Student Stories, Supporting your study

Different programming – how learning that different is not the same as defective helped me thrive

Dylan, PhD student at Cardiff University and Student Intern, shares his experience of living and studying with bipolar disorder and dyslexia.

There is a quote that flies around the internet mis-attributed to Albert Einstein, often accompanied by a much shared cartoon that may well have been inspired by it:

Everyone is a genius.
But if you judge a fish by its ability to climb a tree,
it will live its whole life believing that it is stupid.

Image credit: origin unknown, retrieved from scienceblogs.com

Image credit: origin unknown, sourced from scienceblogs.com

I have decided that in this cartoon I am the penguin. Small, cute, and can’t climb trees. It wasn’t until I made it to university that I realised there were benefits to being a penguin and penguin-y ways of doing things that gave me an advantage over the chimps. Being both dyslexic and bipolar gives me a fairly unique view on the world, something I have learnt to use to my advantage. These are not labels that define who I am but they are integral parts of how my worldview is formed and how I interact with the world around me.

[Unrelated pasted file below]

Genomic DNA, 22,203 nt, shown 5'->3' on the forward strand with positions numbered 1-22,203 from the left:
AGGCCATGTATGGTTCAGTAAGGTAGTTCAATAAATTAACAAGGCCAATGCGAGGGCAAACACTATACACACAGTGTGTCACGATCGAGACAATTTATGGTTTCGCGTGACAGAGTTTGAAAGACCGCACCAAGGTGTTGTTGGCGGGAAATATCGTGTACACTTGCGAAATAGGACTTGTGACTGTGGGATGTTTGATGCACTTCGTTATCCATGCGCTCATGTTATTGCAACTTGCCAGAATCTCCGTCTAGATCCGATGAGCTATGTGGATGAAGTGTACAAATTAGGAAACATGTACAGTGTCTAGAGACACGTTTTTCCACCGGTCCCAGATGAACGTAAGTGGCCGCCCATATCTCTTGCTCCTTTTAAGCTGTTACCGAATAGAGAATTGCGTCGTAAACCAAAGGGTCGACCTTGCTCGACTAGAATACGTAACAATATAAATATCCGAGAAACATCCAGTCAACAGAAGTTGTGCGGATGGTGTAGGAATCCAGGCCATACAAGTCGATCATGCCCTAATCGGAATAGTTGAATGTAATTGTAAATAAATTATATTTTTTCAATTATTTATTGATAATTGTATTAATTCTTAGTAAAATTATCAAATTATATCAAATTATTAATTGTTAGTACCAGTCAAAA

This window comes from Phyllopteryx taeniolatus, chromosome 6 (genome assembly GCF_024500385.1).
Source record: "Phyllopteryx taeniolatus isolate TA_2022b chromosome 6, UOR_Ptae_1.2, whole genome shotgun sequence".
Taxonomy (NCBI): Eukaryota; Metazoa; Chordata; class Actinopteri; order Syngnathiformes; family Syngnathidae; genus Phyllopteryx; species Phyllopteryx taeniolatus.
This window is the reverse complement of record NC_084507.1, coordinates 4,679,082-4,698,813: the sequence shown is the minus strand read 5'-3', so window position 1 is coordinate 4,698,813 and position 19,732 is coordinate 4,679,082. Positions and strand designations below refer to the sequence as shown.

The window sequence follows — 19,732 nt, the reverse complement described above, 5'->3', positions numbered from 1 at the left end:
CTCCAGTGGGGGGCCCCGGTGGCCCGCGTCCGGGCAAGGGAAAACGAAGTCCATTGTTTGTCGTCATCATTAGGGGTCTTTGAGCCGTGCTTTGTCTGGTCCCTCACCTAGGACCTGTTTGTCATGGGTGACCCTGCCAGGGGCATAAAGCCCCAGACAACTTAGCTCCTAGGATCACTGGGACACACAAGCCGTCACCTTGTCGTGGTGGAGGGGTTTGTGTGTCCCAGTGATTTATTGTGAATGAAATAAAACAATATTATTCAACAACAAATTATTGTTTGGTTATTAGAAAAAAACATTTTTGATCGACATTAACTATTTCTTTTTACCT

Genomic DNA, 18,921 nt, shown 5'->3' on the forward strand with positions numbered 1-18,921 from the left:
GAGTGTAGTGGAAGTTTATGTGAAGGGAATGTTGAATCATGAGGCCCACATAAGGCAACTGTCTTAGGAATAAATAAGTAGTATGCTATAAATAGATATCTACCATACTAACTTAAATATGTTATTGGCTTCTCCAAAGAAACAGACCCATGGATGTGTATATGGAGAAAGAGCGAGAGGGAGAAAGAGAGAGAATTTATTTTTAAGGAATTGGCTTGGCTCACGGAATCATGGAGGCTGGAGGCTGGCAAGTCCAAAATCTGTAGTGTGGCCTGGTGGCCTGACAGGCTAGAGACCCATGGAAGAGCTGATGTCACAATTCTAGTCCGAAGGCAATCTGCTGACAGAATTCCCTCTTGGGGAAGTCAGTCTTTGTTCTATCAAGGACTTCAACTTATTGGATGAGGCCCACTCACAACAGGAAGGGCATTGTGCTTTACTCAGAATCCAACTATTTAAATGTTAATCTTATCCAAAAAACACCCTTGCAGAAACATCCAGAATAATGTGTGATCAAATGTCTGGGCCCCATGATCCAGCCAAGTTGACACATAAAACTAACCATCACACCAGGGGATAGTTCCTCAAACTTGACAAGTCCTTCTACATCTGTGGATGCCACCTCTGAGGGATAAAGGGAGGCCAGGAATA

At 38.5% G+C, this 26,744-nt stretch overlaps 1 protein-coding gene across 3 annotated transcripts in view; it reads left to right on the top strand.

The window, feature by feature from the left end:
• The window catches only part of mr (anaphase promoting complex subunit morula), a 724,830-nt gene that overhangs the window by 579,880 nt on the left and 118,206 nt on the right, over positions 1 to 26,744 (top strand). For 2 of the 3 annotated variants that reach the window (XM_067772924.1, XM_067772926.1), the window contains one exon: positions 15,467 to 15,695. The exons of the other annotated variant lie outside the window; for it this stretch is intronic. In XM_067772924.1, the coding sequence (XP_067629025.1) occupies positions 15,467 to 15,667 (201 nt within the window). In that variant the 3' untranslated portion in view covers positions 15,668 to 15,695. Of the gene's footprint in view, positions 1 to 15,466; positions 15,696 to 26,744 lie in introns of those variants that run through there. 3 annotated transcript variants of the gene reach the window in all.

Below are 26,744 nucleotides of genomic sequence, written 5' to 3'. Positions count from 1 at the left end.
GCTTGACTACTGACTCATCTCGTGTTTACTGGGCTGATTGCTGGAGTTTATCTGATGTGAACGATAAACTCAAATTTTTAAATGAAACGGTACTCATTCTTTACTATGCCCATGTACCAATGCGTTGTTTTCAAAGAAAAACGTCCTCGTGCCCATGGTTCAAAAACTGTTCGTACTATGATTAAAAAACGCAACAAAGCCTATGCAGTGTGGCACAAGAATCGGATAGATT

From ‘lazy’ to PhD

Having plodded my way through GCSEs and A-Levels labelled as an able but lazy student, although having no idea why being lazy was so exhausting, I went to Uni in Liverpool because The Mam made me. (To be honest she saw the potential for me to thrive in a new environment and she was right!) Once I settled and discovered the assistive technologies available to me for dyslexia I found that I really could thrive in an academic world. A bit like the penguin that has been waddling on the sand its whole life who suddenly becomes graceful and efficient in the water. I continued in Liverpool to do an MA and now, a few years later, I’m doing a PhD at Cardiff University.

 

From surviving to thriving

The difference for me from surviving (just) to thriving in academia was assistive technology. Many students with SLDs though face stigma, both from themselves and others, about using assistive technology and other dispensations. “Why do you get a computer?” “Well everyone would do better if they had extra time in exams.” There is in these assumptions that students with SLDs are advantaged over ‘normal’ students which causes these students not to claim or use these technologies that are available to them. Putting it bluntly, this is rubbish. There are norms in academia and all societies that are biased towards particular ways of thinking and working. It’s easy to fall into thinking that those who don’t conform to these ways of thinking and working don’t belong in the academy. It is something I’ve struggled with for years. However as The Codpast points out, a great deal of creative and inventive thinkers have been neurodiverse.

 

Different programming?